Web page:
${K}_{t}=\frac{IGH}{IG{H}_{0}}$ (11)

Finally, the results of the calculation of hourly clearness index profiles (4380 values) are summarized in the form of boxplot shown in Figure 1. It is noted that the values of the clearness index profiles are between 0 and 1 from 7 am to 5

Figure 1. Boxplot of calculated hourly clearness index profiles.

pm with two outliers (bias) at the profiles 12 pm and 1 pm. For 6 am profile, the values are between −1 and 0.7 with more outliers that is to say remote data values of other data values. The overall analysis of boxplots illustrates asymmetric clearness index data. These are hourly clearness index values (K_{t}) to be used in the classification.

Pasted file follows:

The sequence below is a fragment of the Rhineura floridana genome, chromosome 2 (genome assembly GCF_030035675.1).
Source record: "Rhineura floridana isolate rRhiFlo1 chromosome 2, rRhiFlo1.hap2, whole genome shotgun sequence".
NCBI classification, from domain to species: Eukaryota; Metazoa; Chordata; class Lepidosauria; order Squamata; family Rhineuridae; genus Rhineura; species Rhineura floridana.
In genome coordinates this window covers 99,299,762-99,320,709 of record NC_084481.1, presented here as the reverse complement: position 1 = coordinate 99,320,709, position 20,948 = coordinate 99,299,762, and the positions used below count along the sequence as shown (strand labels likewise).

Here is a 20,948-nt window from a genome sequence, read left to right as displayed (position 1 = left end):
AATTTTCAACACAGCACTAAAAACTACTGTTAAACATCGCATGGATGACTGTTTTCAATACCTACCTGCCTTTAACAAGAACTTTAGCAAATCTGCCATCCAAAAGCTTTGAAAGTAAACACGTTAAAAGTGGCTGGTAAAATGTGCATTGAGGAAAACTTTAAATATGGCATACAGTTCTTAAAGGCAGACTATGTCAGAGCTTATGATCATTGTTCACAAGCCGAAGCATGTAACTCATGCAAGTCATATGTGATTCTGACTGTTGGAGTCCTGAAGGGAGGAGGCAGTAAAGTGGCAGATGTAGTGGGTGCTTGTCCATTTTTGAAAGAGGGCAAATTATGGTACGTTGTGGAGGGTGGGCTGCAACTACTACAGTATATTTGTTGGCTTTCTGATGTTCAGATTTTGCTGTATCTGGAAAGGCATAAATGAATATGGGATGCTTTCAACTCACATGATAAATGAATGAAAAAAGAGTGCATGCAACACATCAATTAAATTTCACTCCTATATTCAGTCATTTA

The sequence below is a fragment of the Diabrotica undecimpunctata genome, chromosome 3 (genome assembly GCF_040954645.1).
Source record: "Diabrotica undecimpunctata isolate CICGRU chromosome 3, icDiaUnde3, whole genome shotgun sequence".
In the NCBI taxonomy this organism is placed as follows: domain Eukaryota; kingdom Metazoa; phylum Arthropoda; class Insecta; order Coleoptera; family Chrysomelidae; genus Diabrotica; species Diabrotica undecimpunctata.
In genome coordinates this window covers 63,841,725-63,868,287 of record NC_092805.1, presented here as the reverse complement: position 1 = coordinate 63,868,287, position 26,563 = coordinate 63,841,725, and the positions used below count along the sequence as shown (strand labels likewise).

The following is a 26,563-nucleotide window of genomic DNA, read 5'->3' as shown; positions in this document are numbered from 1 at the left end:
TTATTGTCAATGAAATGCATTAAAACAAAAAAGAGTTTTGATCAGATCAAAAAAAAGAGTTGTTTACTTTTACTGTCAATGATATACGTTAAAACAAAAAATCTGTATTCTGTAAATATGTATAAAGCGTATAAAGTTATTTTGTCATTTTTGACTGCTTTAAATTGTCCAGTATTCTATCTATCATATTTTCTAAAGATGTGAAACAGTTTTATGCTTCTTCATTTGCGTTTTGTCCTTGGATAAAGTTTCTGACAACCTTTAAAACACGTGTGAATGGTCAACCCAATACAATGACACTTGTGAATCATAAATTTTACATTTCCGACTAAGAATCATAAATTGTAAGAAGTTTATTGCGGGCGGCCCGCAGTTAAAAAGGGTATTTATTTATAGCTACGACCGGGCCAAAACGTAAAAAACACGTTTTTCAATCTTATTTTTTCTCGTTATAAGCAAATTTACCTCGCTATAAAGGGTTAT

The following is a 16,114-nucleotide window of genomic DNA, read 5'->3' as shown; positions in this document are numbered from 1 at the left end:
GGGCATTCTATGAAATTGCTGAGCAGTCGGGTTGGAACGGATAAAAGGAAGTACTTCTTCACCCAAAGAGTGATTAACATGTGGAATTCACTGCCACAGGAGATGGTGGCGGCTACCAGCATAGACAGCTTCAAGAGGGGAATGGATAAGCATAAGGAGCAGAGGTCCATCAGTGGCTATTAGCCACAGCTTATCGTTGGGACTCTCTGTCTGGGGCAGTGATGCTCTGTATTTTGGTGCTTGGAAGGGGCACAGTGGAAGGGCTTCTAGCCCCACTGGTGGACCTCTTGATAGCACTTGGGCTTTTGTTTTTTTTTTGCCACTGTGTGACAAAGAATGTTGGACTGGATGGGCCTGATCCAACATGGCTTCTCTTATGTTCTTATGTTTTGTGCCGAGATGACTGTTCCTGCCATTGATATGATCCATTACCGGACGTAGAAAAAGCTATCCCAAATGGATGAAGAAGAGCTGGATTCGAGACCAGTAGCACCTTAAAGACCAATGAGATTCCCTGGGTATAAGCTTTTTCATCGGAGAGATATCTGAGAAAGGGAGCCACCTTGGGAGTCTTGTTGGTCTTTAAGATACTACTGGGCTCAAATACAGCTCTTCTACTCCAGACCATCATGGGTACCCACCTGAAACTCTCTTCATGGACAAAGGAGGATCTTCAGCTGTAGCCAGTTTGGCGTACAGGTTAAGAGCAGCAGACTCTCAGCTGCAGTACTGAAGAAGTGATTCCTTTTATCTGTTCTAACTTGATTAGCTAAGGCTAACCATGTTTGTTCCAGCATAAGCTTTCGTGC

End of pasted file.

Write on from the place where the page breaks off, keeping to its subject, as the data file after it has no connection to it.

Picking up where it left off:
2.2. Methods

Since the accuracy of the measurements is fine and that the number n observation is large (365 × 12 = 4380), it may happen that the number of distinct values observed are relatively high. The observed distribution univariate (DO1) that flows from this:

· A large number of lines in the staffing table;

· Many low amplitude workforces.

This situation does not allow to easily identify the essential characteristics of the observed distribution. One solution to this problem is to adopt a more comprehensive approach to data by carrying a group of the latter, that is to say by bringing together in one category (called a class) values observed relatively close to each other.